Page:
(b) by reasons of such disease or disablement, there
would be a substantial risk to the mental or physical
health of any person if the claimant were found not to
have limited capability for work-related activity.
Reg.35: what is this test about?
One cannot simply read off the result from reg.29:
The former is concerned with the risk of work; the latter is
concerned with the risk of work-related activity. There is no
reason why the former should automatically be determinative of
the latter. This will depend on: (i) the nature of the claimants
condition; (ii) its effects; and (iii) the nature of the work-related
activity. It may be that the condition will give rise to the same
risk whether the claimant undertakes work or work-related
activity. Or it may give rise to different risks. Or it may give rise
to risk in respect of one but not the other.
ML v SSWP (ESA) [2013] UKUT 0174(AAC)
The Charlton test must be modified as follows:
The decision-maker must assess the range or type of work-
related activity which a claimant is capable of performing and
might be expected to undertake sufficiently to assess the risk to
health either to himself or to others.
AH v SSWP (ESA) [2013] UKUT 118 (AAC)
Reg.35: to apply the test you need
evidence!
Para 27, AH v SSWP:
The evidence is the key []. It consists of two elements and
there must be appropriate evidence relevant to each element.
The elements are the nature of the work-related activity and the
claimants health.
Para 31, AH v SSWP:
The nature of the claimants disabilities will determine the
nature of the evidence that the tribunal needs in order to decide
whether regulation 35(2) applies. Broadly, there are two
possibilities. In some cases, the tribunal will need only general
information in order to decide that a particular claimant does or
does not satisfy section 35(2). For example: a claimant whose
only disability is restricted mobility should have no difficult in
attending an interview or an appropriate course. In other cases,
the tribunal will need evidence on the specific nature of the
activity that the claimant would have to undertake.
Reg.35: how much evidence about
work-related activity?
Para 31, AH v SSWP:
The nature of the claimants disabilities will determine
the nature of the evidence that the tribunal needs in
order to decide whether regulation 35(2) applies.
Broadly, there are two possibilities. In some cases, the
tribunal will need only general information in order to
decide that a particular claimant does or does not
satisfy section 35(2). For example: a claimant whose
only disability is restricted mobility should have no
difficult in attending an interview or an appropriate
course. In other cases, the tribunal will need evidence
on the specific nature of the activity that the claimant
would have to undertake.
Reg.35: where to get evidence on
work related activity?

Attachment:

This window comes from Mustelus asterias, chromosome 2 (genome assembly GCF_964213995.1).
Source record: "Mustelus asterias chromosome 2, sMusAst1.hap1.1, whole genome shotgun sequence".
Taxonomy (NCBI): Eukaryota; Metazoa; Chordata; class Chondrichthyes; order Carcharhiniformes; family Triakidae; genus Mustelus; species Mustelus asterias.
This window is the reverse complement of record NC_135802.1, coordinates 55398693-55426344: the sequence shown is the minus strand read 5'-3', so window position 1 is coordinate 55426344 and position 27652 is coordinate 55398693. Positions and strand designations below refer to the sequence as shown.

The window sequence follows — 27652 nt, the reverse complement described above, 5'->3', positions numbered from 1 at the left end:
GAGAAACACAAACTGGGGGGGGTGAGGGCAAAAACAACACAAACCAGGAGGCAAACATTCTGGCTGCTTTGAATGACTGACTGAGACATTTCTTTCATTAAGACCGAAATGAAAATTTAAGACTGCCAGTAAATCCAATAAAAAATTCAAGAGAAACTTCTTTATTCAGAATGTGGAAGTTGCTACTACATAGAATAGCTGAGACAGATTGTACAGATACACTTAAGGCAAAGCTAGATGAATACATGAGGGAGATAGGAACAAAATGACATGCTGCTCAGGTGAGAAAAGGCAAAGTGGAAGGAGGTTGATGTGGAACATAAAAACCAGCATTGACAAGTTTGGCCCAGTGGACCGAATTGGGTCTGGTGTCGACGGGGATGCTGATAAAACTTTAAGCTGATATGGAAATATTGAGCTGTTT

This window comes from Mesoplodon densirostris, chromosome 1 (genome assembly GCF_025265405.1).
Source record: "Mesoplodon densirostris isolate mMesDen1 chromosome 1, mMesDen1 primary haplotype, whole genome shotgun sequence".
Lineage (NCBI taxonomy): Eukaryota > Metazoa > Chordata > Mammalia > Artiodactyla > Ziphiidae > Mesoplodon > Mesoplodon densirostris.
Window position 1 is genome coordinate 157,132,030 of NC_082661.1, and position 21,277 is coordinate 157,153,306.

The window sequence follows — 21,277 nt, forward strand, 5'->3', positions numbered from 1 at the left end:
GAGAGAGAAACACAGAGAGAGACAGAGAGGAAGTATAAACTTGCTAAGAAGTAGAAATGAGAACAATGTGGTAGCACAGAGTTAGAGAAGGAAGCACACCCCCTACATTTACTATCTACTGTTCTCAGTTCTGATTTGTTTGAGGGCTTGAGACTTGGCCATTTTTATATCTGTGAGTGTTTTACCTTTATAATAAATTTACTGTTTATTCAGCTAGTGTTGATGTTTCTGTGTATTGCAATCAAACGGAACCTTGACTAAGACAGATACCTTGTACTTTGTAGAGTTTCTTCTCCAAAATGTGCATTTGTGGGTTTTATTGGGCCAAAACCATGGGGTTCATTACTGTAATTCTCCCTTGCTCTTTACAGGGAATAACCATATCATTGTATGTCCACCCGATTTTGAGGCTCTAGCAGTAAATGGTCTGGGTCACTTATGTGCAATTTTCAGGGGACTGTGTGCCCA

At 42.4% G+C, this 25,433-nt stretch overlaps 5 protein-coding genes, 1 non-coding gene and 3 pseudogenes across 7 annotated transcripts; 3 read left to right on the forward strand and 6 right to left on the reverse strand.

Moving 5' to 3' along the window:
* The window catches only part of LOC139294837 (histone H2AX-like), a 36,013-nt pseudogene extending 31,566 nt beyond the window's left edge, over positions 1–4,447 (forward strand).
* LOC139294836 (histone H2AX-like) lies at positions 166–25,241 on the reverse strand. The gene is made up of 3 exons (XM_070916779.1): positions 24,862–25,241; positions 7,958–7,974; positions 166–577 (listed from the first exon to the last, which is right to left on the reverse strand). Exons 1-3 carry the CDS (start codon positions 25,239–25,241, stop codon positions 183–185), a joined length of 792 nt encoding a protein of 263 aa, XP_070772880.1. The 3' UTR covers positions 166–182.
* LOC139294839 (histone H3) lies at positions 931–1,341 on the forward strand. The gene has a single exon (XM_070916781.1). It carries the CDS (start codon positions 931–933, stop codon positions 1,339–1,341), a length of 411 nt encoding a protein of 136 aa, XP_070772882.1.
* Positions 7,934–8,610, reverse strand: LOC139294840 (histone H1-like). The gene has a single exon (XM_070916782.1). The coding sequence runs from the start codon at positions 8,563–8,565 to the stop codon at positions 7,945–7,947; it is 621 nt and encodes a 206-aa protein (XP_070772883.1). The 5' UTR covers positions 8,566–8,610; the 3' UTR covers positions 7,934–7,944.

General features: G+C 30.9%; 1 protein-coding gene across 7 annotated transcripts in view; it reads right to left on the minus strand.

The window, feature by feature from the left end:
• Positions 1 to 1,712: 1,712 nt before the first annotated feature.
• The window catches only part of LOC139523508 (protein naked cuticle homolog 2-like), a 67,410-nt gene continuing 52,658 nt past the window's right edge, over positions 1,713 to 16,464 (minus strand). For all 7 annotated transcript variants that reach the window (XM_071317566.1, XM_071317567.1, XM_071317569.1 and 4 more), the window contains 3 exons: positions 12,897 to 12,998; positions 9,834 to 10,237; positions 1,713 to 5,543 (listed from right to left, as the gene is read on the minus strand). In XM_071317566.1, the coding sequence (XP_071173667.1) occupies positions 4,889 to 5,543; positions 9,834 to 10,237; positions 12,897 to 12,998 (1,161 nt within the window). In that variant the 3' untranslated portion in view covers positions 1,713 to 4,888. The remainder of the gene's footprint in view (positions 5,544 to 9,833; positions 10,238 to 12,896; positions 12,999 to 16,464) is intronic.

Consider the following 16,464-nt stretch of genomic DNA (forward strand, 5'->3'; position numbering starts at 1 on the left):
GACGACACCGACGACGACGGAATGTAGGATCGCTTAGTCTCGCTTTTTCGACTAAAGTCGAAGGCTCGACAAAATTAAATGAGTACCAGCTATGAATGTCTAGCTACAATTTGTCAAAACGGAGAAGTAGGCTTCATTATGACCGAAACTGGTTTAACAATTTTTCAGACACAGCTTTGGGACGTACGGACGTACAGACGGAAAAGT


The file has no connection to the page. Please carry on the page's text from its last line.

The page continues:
Para 28, AH v SSWP:
The evidence on the work-related activity can only come from
the Secretary of State.
In this case the evidence from the SSWP was very
general in nature.
Their was a detailed argument for the claimant about how
being on the work-programme would affect fatigue levels
etc:
The tribunal could not have dealt with that argument without
having some specific evidence of the type of activity that Mr H
might be expected to undertake. Just to take a couple of
examples: What type of adjustments might be reasonable in Mr
Hs case? What sort of support would the Advisor be able to
provide for him? In the absence of that evidence, it was unable
to decide how regulation 35(2) applied. Its decision that it did
not was not soundly based in evidence.
Reg.35: the SSWP must try to
provide evidence
Para 15 ML v SSWP:
I accept that it is not possible to say in advance what precisely
would be expected of any particular claimant. However, it must
be possible to give a sufficient indication of what is involved in
order to allow a claimant to provide evidence and argument,
and to allow a tribunal to make a decision. The decision
whether or not a claimant satisfies the conditions for the
support group carries the right of appeal to the First-tier
Tribunal under section 12 of the Social Security Act 1998. It is
not one of those decisions that are excluded from the right of
appeal. The existence of a statutory right of appeal requires
that it must be effective. It cannot be effective without the
necessary information for claimants to participate in the appeal
and for the tribunal to make a decision.
Reg.35: can advisors provide
evidence?
Clearly it is difficult for the SSWP to provide evidence
given his black box approach.
If advisors see many people who are on the work-
programme, perhaps they could prepare a statement as
to what it consists of locally?
Are local providers flexible?
Do they make adjustments for claimants?
How many hours a week do claimants attend?
Are their group meetings which particular claimants might find
difficult?
Have claimants been unreasonably sanctioned?
Are claimants told (wrongly) that they have to apply for work?
Good luck making exceptions!